Every single day Keisha Merrill’s heart pumps out 115 beats per minute.
That’s equal to doing moderate cardio, like hiking, 24 hours a day, 7 days a week.
So, why is her heart pumping at such a high rate? It’s because hers is only half as big as yours.
Keisha was born with both hypoplastic left heart syndrome and a single ventricle defect in her heart. Patients diagnosed with HLHS have a fully formed heart on the right side, but not the left. A single ventricle defect means one lower ventricle, or chamber, does not develop — resulting in decreased oxygen flow to the body.
This resulted in Keisha having to undergo a Fontan procedure, a kind of open-heart surgery.
Villie JoLe is Keisha’s mother, and said Keisha didn’t run into any complications until the age of 12.
“That’s when her liver started to enlarge due to the Fontan procedure. She has constant blood flow because they had to do some stems to her lungs to pump blood to her lungs. Her liver is soaking that up. So, she’s definitely going to need a heart and liver transplant at the same time,” she said.
Keisha is now 14. JoLe is hoping the transplant would happen in Keisha’s early 20s. With these complications, doctors have cautioned that it’s difficult to know the long-term outcome for these children.
Taking things in stride
Because her heart has to work so hard every minute of every day, Keisha gets tired very easily.
“When I’m at school, I get really tired. Right when I get home, I’ll go upstairs and fall asleep. It really tires me out,” said Keisha.
As a result, she often can’t do all the things she wants to do. Which makes things hard for both Keisha and the family, because JoLe says despite these medical complications, “she’s just like any other kid.”
“She likes to go swimming, she likes to play every game she possibly can, that her body will let her. One time, I took my twins to a flag football game, and of course, Keisha went and played in between games. The coach was like, ‘Who’s that girl? I want her on my team.’
“Then, that happened again in baseball. We took our boys to baseball, and Keisha played around with them, and their coach also said, ‘Who’s that girl? I want her on my team,'” says JoLe.
When her body allows her she’s just as active, if not more so, than any other teenager.
But when it doesn’t, she’s learned to accept it.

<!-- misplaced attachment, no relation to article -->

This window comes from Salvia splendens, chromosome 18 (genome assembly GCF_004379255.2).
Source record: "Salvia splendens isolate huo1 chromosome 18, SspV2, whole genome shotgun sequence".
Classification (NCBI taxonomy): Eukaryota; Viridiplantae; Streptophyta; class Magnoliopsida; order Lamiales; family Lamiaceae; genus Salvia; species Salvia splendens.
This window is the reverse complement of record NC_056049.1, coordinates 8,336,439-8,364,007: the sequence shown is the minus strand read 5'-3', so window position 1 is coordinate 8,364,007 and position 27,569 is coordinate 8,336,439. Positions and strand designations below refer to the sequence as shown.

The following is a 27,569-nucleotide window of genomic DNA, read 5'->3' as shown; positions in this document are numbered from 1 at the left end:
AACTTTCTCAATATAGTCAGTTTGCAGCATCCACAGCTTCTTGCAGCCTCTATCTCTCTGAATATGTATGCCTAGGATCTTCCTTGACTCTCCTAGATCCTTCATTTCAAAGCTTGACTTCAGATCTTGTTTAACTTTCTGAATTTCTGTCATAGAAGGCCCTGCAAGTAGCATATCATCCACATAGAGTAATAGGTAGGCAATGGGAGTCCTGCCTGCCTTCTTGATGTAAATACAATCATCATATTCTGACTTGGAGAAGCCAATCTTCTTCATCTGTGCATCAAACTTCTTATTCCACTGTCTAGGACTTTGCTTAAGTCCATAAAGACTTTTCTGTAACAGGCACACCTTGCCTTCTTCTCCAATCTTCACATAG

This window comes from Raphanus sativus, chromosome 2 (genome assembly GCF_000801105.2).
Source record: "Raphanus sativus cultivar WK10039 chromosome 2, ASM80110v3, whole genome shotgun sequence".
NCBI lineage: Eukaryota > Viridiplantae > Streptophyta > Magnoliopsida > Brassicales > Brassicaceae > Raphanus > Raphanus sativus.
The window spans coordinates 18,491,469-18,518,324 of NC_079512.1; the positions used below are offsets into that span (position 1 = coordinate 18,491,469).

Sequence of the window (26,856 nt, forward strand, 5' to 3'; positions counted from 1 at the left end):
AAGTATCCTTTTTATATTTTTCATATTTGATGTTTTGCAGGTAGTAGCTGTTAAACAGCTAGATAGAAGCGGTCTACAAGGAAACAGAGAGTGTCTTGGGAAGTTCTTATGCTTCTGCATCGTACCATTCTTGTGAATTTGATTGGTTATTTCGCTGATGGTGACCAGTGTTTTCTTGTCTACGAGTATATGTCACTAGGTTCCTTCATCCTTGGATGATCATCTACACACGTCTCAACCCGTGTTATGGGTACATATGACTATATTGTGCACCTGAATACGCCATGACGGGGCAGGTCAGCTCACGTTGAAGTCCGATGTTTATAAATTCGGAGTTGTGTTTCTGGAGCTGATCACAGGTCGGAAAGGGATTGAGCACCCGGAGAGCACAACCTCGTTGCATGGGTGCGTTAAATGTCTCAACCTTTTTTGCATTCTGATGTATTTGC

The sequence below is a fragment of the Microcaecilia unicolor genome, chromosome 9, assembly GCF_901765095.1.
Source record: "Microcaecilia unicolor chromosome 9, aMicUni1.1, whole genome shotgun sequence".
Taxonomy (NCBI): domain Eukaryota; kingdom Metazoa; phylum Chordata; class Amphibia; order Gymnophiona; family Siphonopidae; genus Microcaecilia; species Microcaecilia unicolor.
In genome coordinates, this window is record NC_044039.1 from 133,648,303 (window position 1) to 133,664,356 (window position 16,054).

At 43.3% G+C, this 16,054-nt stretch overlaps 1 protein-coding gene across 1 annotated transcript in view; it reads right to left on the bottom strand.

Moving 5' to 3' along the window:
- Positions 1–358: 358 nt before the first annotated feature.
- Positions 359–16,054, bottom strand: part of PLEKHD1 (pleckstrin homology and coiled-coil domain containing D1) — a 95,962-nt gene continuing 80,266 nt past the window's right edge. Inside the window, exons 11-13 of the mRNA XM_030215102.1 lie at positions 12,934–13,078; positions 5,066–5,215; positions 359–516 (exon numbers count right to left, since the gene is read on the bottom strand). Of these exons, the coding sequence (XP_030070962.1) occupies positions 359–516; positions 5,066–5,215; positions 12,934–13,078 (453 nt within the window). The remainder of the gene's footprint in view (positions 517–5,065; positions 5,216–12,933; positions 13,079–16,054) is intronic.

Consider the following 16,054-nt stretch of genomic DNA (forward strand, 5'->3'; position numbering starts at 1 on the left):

“She’s just such a great kid. She takes it in such good strides. Never gives any attitude. She always accepts the things she can’t do, and she’s just a great overall child. I mean, she won the most outstanding award in school this year. So, she’s a really good, understanding, kind, caring child,” said JoLe.
This year, Keisha was set on playing volleyball, her favorite sport. But because of her heart, she couldn’t.
While this was a big letdown for her and her family, it’s also what spurred a wish-come-true for Keisha.
“A friend of mine actually talked to me about Make-A-Wish years ago. This year, when she couldn’t play volleyball, she asked if we could do the Make-A-Wish. That’s where it all started.
“When she couldn’t play volleyball, that was the point she really realized she couldn’t do some of her favorite things,” said JoLe.
So, what did Keisha wish for? An all-expense-paid shopping spree in Sioux Falls.
“I picked a shopping spree because I wanted to get new stuff for myself and my grandpa. I want to go to Best Buy to get a new phone, and really want to go to the HomeGoods store. I’d like to remake over my room at home. I want everything to be white, and put plants around my room,” said Keisha.
Her shopping spree started at Build-A-Bear. But that stop wasn’t about her.
Keisha’s grandmother died when she was younger, and said she wanted to use this wish as a way to show support to her grandpa.
“I want to build a bear for my grandpa, and put my grandma’s voice in it for him,” she said.
From there, Keisha to stores like Zumiez, GameStop, Best Buy and HomeGoods.
This all happened on a Saturday. But, on Friday night, Keisha asked for one more thing: a night out at the Sanford Sports Complex’s Great Shots, a place she’s always wanted to go with her family.
When Great Shots director of operations Jonathan Buckley learned about this, he couldn’t wait to help. He wanted to give Keisha and her family an opportunity to forget about the struggles they’ve faced and have a night full of fun, family, laughter and love.
“When you have the opportunity to give them a fun evening with their friends or family and take their minds off of what they’ve been going through, I think it’s pretty special. Those tug at us, and we were very invested in this one.
“I think it’s just one more way Sanford shows its footprint in the communities it’s involved in. It really speaks volumes. They want it to be more than just a hospital. They want families to be able to create special moments. I think we did that tonight.”
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